Wedding gift etiquette turns my brain to mush.
May 13, 2012 8:11 AM   Subscribe

One of my best friends is having a destination wedding this summer. Yay! So is one of her friends that I don't know. Confusion.

So my friend (we'll call Mary) is tying the knot with Ron this summer. I'm super happy for her and thrilled that she chose to have a destination wedding in Costa Rica, as this gives me a good excuse to put some stamps on my passport.

One of her close friends, Sue (who I don't know well, just hung out with a couple times in group settings) is getting married that same week, as part of the same trip. I will be with everyone for the duration of the week, attending the wedding of the couple I don't know, and they are having a joint reception at the end of the week. I've hung out with this group several times, and this is not going to be a super-fancy affair, but it is going to be a lot of fun.

Pretty much all of the people attending are a pretty tight-knit group. I'm friendly with them, but due to distance, I don't know them very well. I have traveled with a few of them (Mary loves to travel and I've gone on group trips with her a couple times). I guess you could say I'm the outlier to this group, connected only by my friendship with Mary.

The invitation that I received was a joint invitation, with a basic outline of the week's itinerary, and looked like this:

Saturday: arrival, travel to first town
Sunday: free day/group dinner
Monday: Sue and Joe's wedding
Tuesday: travel day to second town
Wednesday: Mary and Ron's wedding
Thursday: free day
Friday: joint reception
Saturday: travel home

What kind of gift (if any) should I get for the couple I don't know? Would it be tacky to give them less than what I would give Mary? Neither couple is registered anywhere. I'm not bringing a SO.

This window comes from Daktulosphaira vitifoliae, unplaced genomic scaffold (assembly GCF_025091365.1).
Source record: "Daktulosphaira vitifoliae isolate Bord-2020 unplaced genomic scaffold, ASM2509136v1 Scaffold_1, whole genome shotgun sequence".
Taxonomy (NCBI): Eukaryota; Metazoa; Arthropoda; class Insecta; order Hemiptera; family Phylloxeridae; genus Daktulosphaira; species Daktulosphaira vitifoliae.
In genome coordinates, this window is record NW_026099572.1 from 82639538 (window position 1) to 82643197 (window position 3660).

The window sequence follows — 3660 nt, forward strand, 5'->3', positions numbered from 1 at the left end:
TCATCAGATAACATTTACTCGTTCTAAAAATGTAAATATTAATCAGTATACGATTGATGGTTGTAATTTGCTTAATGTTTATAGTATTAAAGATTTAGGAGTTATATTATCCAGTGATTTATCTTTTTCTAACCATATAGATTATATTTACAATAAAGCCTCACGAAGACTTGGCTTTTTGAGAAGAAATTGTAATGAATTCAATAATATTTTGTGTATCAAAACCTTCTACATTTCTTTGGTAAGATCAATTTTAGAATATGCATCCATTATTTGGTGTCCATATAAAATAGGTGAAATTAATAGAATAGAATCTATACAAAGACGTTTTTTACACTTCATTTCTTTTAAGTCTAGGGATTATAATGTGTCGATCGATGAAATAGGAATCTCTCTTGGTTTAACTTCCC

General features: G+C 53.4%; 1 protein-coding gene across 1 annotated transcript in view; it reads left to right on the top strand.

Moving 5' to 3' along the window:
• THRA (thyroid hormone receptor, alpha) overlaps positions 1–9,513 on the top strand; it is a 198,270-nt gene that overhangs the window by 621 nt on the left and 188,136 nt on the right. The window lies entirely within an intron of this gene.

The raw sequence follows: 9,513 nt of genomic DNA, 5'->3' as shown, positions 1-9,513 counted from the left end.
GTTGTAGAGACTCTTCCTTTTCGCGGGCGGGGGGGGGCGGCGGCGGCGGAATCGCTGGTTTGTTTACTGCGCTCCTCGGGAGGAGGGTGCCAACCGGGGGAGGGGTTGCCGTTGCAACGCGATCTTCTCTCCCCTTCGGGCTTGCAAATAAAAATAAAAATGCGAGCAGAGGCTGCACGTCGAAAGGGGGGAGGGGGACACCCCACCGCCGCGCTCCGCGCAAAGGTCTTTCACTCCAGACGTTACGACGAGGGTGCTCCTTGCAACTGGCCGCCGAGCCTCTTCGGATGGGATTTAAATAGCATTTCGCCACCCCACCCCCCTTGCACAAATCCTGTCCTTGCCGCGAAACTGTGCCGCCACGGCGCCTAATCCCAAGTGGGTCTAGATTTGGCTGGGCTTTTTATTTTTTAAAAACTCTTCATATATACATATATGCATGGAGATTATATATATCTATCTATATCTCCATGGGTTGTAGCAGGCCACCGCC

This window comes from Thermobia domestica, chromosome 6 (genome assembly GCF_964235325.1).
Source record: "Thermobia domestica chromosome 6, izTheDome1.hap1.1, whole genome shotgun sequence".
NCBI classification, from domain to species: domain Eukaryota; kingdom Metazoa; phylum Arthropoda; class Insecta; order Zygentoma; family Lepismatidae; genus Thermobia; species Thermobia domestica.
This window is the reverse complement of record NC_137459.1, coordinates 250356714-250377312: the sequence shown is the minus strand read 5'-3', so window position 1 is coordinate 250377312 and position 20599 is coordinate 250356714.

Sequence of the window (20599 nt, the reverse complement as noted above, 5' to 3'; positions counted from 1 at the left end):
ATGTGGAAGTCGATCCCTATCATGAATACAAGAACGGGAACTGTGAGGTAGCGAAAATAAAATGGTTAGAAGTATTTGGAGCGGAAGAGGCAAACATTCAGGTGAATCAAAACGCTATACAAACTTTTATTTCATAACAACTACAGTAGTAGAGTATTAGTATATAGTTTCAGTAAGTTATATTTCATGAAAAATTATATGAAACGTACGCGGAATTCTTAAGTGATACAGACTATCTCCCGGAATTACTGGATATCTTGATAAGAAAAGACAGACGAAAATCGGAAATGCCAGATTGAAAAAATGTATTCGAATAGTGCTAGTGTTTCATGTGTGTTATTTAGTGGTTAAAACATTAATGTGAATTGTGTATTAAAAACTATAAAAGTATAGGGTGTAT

I suppose I could have traveled Tuesday - Saturday and just attended my friend's wedding, but the flights were several hundred dollars more expensive, I would have been traveling (and driving) internationally alone, and it's Costa Rica! Who wouldn't want to maximize their time there? From what Mary has told me, it seems like the weddings themselves are going to be quick and on the beach, followed by hanging out and drinks back at the houses we're renting.

tl;dr: Close friend (Mary) is having a joint destination wedding week with someone I don't know. Due to financial/travel circumstances, I'm attending the wedding of the people I don't know. Am I required to give the people I don't know a gift? If yes, should it be equal in value to Mary's? There's no registry.
posted by socialdrinker to Human Relations (17 answers total)
 
Yes, bring a gift. If only to "defray" the cost of having you at the Sue-Joe wedding part of things, such as it is. It does not at all need to be anywhere near the gift you give to your actual friends.
posted by Etrigan at 8:19 AM on May 13, 2012


Yes, you should give both couples a gift. However, they can both be very nominal since you're taking on such a cost burden by being there. If one gift is more expensive than the other, it should be the one for Mary.

Gift cards would be really easy here, logistically. $50 for Mary + Ron, $25 for Sue + Joe, with a nice handwritten card for Mary and a generic one for Sue, since you don't know her? The other good thing about this is that if you get there and Sue is all "gifts are a patriarchal tradition" or "I hate REI!" or "your gift to us is picking up part of the tab!" you can just keep the gift card.